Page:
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Covid curfew: Merchants want 8-hour window, warn of shortages

During the first wave of Covid last year, the yard was permitted to function up to 4 pm, Lahoti pointed out.

Published: 28th April 2021 04:22 AM  |   Last Updated: 28th April 2021 04:22 AM   |  A+A-

For representational purposes

By Express News Service

BENGALURU: The four-hour relaxation in curfew time (6 am to 10 am) to transact business at the Yeshwantpur APMC yard is not enough and at least an eight-hour window is essential, say traders at South India’s biggest wholesale market. They cautioned that the government may end up creating an artificial scarcity, unless the relaxation is given. However, talks by traders with the State Agriculture Department on Tuesday evening in this connection did not yield any  result. 

Ramesh Chandra Lahoti, president of the Yeshwantpur APMC yard Okkoota, told TNIE, “We held talks with the Agriculture department Director to extend the timings up to 2 pm. Even if they permit us to run on alternate days, it will help us complete our business transactions.” He warned, “Just like the shortage happening with oxygen now, we will have shortage of all essentials and an artificial scarcity will be created.”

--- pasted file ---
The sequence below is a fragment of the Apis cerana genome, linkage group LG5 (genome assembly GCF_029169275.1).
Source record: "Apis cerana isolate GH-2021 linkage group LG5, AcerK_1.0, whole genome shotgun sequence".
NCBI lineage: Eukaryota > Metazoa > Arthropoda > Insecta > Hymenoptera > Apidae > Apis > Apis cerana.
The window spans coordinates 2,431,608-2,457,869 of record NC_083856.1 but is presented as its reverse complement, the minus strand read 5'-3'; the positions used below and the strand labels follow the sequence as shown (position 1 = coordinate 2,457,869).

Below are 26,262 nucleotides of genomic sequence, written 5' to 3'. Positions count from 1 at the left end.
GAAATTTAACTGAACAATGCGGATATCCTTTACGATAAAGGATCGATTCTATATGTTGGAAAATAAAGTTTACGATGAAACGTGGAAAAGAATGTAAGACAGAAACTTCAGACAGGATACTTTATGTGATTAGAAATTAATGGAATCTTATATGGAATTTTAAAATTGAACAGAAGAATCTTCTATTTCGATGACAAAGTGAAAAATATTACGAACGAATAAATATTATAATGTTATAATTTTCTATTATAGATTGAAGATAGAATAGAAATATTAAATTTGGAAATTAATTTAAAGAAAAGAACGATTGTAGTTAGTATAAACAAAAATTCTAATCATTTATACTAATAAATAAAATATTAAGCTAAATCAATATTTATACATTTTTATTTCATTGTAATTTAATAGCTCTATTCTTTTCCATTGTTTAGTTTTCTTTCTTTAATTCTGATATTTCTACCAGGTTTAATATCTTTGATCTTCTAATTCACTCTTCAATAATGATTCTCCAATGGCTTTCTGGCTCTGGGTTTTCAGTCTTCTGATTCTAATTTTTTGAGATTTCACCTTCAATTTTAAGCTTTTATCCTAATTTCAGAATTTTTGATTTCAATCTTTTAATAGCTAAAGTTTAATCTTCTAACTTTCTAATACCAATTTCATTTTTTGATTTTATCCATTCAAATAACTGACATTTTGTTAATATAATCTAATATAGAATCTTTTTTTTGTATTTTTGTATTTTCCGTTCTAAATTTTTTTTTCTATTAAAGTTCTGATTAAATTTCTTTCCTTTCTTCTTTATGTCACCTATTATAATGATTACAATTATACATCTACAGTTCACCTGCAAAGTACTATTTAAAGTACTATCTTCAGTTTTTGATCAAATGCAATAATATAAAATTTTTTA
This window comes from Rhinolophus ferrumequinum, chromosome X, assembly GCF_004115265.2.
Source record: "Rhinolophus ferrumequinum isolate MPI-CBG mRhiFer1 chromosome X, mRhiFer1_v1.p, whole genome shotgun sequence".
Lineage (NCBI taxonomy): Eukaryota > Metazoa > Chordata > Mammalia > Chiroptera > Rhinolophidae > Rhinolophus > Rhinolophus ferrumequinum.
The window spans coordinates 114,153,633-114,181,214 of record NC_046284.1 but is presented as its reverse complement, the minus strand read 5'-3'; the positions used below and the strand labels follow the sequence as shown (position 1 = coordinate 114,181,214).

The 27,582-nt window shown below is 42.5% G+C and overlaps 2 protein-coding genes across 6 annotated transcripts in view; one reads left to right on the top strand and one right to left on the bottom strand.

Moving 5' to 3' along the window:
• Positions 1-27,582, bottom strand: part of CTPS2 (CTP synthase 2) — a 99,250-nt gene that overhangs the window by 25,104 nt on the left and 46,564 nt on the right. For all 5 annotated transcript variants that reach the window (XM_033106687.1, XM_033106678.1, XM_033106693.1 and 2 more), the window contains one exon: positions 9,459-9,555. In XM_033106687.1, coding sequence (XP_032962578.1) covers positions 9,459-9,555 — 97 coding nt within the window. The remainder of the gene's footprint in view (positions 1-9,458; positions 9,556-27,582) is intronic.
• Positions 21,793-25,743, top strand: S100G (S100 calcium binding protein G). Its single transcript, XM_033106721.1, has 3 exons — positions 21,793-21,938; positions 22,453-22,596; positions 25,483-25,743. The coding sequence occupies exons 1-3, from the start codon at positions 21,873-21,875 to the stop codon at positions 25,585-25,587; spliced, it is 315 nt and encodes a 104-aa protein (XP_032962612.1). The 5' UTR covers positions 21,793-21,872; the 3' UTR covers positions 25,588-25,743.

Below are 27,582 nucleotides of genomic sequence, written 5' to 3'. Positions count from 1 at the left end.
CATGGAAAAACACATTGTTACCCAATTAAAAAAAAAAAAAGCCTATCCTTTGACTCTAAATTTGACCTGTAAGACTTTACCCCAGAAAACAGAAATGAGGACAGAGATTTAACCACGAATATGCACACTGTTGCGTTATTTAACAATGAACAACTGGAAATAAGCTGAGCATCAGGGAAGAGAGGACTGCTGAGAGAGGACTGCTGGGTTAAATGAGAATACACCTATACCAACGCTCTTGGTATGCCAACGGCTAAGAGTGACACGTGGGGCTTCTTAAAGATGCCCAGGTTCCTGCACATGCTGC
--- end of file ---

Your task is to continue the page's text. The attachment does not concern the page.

Explaining the situation, Lahoti said that it will take the labourers and other support staff at least an hour (up to 7 am) to reach the yard from different parts of the City as soon as the curfew is relaxed at 6 am.  “It takes up to four hours to unload a truck and the workers have to reach their homes before the 10 am deadline. We are responsible for the safety of our workers and traders. Even retailers who come here to buy groceries need to load everything on to their vehicles and take it to different parts of the city. all this cannot be done in such a short duration,” he explained. 

During the first wave of Covid last year, the yard was permitted to function up to 4 pm, Lahoti pointed out.
Karee Gowda, Director of Agricultural Marketing, is reported to have told traders that they have to abide by the government’s orders and relaxation was not possible. Uday Shankar, secretary of the Onion and Potato Merchants’ Association, also said that the four-hour window needs to relaxed if people have to get their essentials uninterrupted during the curfew period.



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